Stories that Change Behavior
Dr. William Smith, Editor of Social Marketing Quarterly, asked about 20 invited participants at a May 18, 2012 workshop, “Telling Stories to Fight STIs and HIV/AIDS,” to consider the elements of a good story and then use them to create one.
Sponsored by the AIDS Institute of the New York State Department of Health, the workshop for HIV and STI service providers and AI staff was another in the Institute’s series of eventsExit Disclaimer to encourage better use of social media and other digital communications tools.
Public health uses stories, Dr. Smith said, but most often they are “commandment” stories based on fear or “empathy” stories based on emotion. Although these may raise awareness or give advice, they don’t offer attractive solutions with positive outcomes that prompt people to take action or change behavior.
People take action, he said, because they believe good things will happen if they do, because they perceive the action to be easier than they imagined, or because their friends are doing it or would think it’s cool. Good stories about desirable behavior have to compete against stories that make undesirable behavior look like fun, so they must be just as compelling and rewarding, or more so.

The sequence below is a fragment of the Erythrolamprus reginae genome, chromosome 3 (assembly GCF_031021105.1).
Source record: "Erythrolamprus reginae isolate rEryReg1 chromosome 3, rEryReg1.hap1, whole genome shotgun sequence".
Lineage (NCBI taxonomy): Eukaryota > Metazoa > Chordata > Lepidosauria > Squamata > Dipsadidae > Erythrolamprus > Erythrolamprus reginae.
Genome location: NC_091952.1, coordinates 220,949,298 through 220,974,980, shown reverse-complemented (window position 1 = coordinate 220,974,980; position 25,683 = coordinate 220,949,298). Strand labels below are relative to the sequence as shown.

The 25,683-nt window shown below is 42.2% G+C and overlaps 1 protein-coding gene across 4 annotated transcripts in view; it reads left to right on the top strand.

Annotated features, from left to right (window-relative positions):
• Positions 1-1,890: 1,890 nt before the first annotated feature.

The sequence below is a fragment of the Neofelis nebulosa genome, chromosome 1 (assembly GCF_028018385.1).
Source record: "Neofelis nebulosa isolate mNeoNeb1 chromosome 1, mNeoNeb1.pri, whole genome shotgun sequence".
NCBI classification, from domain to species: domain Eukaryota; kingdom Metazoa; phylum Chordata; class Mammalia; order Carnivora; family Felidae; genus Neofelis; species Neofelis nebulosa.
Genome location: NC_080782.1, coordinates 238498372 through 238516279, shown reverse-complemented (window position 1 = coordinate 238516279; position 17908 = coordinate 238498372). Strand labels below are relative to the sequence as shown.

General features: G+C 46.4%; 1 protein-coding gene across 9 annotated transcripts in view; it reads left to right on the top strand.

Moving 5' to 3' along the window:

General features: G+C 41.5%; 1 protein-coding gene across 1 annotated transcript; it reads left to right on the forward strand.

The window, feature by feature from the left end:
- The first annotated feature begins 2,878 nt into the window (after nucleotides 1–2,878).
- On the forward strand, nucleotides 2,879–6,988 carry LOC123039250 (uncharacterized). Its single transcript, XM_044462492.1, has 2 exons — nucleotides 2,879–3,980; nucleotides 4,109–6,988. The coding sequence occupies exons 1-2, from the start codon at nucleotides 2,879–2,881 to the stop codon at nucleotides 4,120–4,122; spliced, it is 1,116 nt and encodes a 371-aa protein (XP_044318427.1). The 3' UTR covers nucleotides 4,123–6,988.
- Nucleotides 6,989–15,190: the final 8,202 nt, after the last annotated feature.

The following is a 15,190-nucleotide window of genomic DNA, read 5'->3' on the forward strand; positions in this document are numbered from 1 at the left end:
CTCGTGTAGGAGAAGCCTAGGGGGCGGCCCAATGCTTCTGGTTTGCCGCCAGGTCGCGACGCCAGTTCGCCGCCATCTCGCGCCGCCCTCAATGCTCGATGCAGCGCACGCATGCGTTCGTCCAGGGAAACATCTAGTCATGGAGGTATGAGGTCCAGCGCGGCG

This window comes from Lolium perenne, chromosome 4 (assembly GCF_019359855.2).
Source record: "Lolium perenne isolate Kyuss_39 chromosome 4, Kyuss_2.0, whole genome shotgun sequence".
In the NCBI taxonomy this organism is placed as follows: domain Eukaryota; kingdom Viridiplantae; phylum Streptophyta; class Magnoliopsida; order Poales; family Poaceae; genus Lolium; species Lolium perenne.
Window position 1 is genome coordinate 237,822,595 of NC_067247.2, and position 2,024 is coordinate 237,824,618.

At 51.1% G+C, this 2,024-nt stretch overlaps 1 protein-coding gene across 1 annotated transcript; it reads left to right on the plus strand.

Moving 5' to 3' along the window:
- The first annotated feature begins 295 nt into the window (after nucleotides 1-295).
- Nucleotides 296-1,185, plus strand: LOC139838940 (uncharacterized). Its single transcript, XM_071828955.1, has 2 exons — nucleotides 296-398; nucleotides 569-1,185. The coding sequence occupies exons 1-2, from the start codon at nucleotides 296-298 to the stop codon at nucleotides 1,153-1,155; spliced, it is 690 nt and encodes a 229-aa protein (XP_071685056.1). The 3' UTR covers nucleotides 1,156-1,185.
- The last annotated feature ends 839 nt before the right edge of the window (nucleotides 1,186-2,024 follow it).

Dr. Smith made recommendations about finding good stories; interviewing and writing techniques such as vivid, engaging openings, turning points, and elements like surprise and humor; shortening stories for social media; and, especially, crafting stories that demonstrate achievable solutions.
Public health shouldn’t just offer information and behavioral rules and rely on fear to motivate positive change, Dr. Smith emphasized. Stories are powerful, memorable, and can be very persuasive catalysts.
For more information, go to https://nyconferences.org/socialmedia/Exit Disclaimer.A note from HIV.gov: We have also used storytelling to influence our audience to get tested for HIV. Our Director, Miguel Gomez used video podcasting to share his personal experience of the testing process in order to encourage others to do the same. What is your story and how are you telling it? Let us know as we move closer to National HIV Testing Day on June 27, 2012.